Wednesday, March 10, 2010
tree stump cemetary to service the golf course all over the spa, very sad.
save the victoria pool society has been upset about all the trees being cut down at the park and put pictures on the blog: www.save-the-victoria-pool-society.blogspot.com starting in January. OUR FAVORITE POEM ABOUT TREES WAS WRITTEN BY JOYCE KILMER(SEE BELOW) LONG AGO AND SAYS IT ALL. THEY ALWAYS PULL THIS STUFF WHEN MOST PEOPLE ARE NOT GOING TO THE PARK IN THE DEAD OF WINTER AND DARK OF NIGHT, NO DOUBT.
Spa State Park trees cut to make grass healthier
Wednesday, March 10, 2010
By Tatiana Zarnowski (Contact)
Tree removal is under way at the golf course area at Saratoga Spa State Park.
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SARATOGA SPRINGS — Nearly 500 aging white pines at Saratoga Spa State Park have been leveled to save the turf at Saratoga Spa Golf.
This spring, golfers will notice that some greens, fairways and teeing grounds are clearer of trees.
Trees are being removed in areas where the turf has become unhealthy because of a lack of sunlight and nutrients. The private company that runs the golf course has spent $200,000 so far removing the trees with the blessing of the United States Golf Association and the state Office of Parks, Recreation and Historic Preservation.
“If you put it in context, it’s not many trees in the scope of how many trees there are in the golf course,” said Bill Richardson, president and owner of Professional Golf Services, which has a contract to run the two golf courses and the Catherine’s in the Park restaurant.
The pines that have been cleared were some of those planted in the 1930s, he said.
“They are nearing the end of their natural lifespan,” Richardson said. “Since they’ve been planted, the trees have grown enormously.”
While they lend the park the wooded, secluded feel that hikers, swimmers, picnickers and golfers love, the trees block sunlight from hitting the turf on the course and also compete with the grass for water and nutrients.
As they get bigger and older, the trees are also more susceptible to being blown over in storms, he noted.
The USGA’s Agronomy Department, which studies plants and soils, made several visits to the golf course to examine the turf and recommend what needs to be done to keep it growing well.
“There are certain parts of it which are not healthy,” Richardson said.
Smooth, even surfaces and healthy grass are necessary to create good playing conditions for golfers and keep the course competitive with others in the area.
“We’re expecting that playing conditions here are going to improve dramatically this year, and over the next couple of years it should be very, very noticeable,” Richardson said.
Trees were cleared last year at the greens for the 10th, 15th and 17th holes. This year, pines were cut at the sixth and ninth greens, the seventh green, the eighth tee and the right side of the ninth green, Richardson said.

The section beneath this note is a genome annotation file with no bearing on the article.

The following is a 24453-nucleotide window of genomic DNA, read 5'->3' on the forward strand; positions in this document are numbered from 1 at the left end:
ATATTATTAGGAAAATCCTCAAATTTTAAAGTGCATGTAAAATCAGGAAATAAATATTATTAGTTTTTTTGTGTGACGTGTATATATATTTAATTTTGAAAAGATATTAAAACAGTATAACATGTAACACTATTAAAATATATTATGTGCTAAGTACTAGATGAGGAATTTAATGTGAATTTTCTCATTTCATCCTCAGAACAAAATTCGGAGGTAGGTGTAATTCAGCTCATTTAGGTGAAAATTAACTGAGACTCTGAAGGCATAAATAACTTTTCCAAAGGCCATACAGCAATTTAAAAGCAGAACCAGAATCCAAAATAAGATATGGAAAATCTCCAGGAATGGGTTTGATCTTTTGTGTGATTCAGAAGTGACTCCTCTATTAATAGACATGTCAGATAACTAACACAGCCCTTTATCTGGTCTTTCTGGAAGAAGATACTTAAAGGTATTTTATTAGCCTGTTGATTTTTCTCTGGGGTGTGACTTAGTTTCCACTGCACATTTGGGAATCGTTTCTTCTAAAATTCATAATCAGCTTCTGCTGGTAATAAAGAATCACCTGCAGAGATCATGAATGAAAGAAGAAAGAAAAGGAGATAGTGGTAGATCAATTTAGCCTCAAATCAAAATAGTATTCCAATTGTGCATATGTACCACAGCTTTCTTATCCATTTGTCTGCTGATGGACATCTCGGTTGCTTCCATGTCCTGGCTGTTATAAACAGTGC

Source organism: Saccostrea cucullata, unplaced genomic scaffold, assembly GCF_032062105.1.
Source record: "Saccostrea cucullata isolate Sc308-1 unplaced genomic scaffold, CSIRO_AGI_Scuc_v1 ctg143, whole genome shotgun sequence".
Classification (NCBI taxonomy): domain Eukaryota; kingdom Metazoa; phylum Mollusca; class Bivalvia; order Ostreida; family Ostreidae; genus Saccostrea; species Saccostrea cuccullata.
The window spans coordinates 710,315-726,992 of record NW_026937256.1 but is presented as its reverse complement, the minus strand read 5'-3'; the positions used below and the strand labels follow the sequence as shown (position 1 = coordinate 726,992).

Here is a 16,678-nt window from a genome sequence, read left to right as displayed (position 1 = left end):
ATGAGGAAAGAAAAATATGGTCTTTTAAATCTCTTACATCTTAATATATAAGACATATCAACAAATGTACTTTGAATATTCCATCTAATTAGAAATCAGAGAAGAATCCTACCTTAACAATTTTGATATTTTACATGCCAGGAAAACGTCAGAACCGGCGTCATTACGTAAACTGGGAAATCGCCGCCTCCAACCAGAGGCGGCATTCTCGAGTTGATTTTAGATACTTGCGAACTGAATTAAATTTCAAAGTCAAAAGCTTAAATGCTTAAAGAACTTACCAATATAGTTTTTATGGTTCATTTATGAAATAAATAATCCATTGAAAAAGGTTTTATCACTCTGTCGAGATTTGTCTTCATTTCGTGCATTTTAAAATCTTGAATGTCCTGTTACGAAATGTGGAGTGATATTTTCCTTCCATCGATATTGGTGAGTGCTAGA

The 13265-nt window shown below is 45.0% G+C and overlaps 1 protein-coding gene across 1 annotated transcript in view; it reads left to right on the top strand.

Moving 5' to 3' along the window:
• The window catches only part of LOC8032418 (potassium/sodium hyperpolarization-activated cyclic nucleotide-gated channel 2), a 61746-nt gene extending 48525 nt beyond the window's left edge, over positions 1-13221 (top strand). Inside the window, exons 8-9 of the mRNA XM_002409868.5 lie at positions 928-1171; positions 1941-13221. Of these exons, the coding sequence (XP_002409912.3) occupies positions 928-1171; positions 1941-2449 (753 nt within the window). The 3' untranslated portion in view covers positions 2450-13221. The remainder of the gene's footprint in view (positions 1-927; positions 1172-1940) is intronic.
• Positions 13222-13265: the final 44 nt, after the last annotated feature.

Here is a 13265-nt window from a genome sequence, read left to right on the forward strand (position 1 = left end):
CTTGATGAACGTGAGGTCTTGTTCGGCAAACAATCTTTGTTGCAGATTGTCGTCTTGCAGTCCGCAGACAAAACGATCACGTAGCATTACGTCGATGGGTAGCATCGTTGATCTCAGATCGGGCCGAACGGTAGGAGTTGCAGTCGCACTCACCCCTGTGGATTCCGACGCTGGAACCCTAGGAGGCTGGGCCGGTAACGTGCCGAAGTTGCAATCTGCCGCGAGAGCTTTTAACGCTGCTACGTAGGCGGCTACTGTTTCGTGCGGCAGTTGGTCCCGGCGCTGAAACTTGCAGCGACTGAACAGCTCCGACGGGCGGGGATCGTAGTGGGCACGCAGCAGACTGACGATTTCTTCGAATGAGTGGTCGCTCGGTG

A few trees are being cut in each of the following areas as well: the second, 11th, 17th and 18th greens; and the fifth fairway and second tee of the nine-hole Executive Course.
Work on a $500,000 irrigation system began last summer and is expected to continue this year and be done by the 2012 season at the latest, he said.
The company paid for work on the cart paths last year and expects to redo the bunkers, or sand traps, in the near future.
Richardson’s company is paying for the work, which partially fulfills a contractual obligation to the state that his company will put money into capital projects at the course.
Richardson acknowledged that some golfers and other fans of the park will object to the trees being cut.
“Taking down the trees is not something everybody’s in favor of. [But] nobody’s just willy-nilly cutting them down.”
Non-golfers are most likely to notice the cleared trees across from the entrance to the Victoria Pool.
Save the Victoria Pool Society co-founder Louise Goldstein objects to the trees’ removal, however.
“It seems like everything is catering to the golfers all the time,” she said. “I’ve gotten many e-mails from people who are very upset because not everybody is a golfer who uses the park.”
Park manager Mike Greenslade said that so far, no one has complained to him about the cutting of trees.
“I think there were a few more phone calls last year when they did the initial part of the program,” he said. “I think the word’s gotten out that this is for the overall health of the golf course.”
The state park has its own regular inspection program to remove ailing trees, Greenslade said.
“We do inspections a couple times a year. Everybody’s always on the lookout for any kind of unsafe trees,” he said.
Joyce Kilmer. 1886–1918
I THINK that I shall never see
A poem lovely as a tree.
A tree whose hungry mouth is prest
Against the sweet earth's flowing breast;
A tree that looks at God all day, 5
And lifts her leafy arms to pray;
A tree that may in summer wear
A nest of robins in her hair;
Upon whose bosom snow has lain;
Who intimately lives with rain. 10
Poems are made by fools like me,
But only God can make a tree.